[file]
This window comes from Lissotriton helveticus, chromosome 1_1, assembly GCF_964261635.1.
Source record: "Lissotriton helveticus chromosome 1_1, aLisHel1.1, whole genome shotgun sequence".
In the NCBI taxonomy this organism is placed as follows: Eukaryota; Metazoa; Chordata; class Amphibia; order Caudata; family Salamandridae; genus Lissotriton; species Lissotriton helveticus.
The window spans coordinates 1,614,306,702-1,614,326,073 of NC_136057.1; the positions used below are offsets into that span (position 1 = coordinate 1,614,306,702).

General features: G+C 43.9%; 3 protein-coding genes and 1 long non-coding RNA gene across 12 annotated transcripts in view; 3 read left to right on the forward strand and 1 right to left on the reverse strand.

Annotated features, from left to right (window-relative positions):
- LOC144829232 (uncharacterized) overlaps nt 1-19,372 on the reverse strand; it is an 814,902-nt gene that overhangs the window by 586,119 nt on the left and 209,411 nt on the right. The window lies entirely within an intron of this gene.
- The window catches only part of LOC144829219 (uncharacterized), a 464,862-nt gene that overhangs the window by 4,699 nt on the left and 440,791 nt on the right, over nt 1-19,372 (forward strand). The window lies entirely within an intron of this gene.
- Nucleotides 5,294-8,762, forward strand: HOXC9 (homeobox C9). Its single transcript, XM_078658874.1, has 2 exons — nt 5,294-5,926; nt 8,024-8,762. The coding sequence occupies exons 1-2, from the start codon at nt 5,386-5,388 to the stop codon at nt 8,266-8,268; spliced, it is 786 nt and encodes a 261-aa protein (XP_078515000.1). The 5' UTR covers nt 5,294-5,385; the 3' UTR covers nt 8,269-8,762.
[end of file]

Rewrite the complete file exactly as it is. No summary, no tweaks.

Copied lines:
This window comes from Lissotriton helveticus, chromosome 1_1, assembly GCF_964261635.1.
Source record: "Lissotriton helveticus chromosome 1_1, aLisHel1.1, whole genome shotgun sequence".
In the NCBI taxonomy this organism is placed as follows: Eukaryota; Metazoa; Chordata; class Amphibia; order Caudata; family Salamandridae; genus Lissotriton; species Lissotriton helveticus.
The window spans coordinates 1,614,306,702-1,614,326,073 of NC_136057.1; the positions used below are offsets into that span (position 1 = coordinate 1,614,306,702).

General features: G+C 43.9%; 3 protein-coding genes and 1 long non-coding RNA gene across 12 annotated transcripts in view; 3 read left to right on the forward strand and 1 right to left on the reverse strand.

Annotated features, from left to right (window-relative positions):
- LOC144829232 (uncharacterized) overlaps nt 1-19,372 on the reverse strand; it is an 814,902-nt gene that overhangs the window by 586,119 nt on the left and 209,411 nt on the right. The window lies entirely within an intron of this gene.
- The window catches only part of LOC144829219 (uncharacterized), a 464,862-nt gene that overhangs the window by 4,699 nt on the left and 440,791 nt on the right, over nt 1-19,372 (forward strand). The window lies entirely within an intron of this gene.
- Nucleotides 5,294-8,762, forward strand: HOXC9 (homeobox C9). Its single transcript, XM_078658874.1, has 2 exons — nt 5,294-5,926; nt 8,024-8,762. The coding sequence occupies exons 1-2, from the start codon at nt 5,386-5,388 to the stop codon at nt 8,266-8,268; spliced, it is 786 nt and encodes a 261-aa protein (XP_078515000.1). The 5' UTR covers nt 5,294-5,385; the 3' UTR covers nt 8,269-8,762.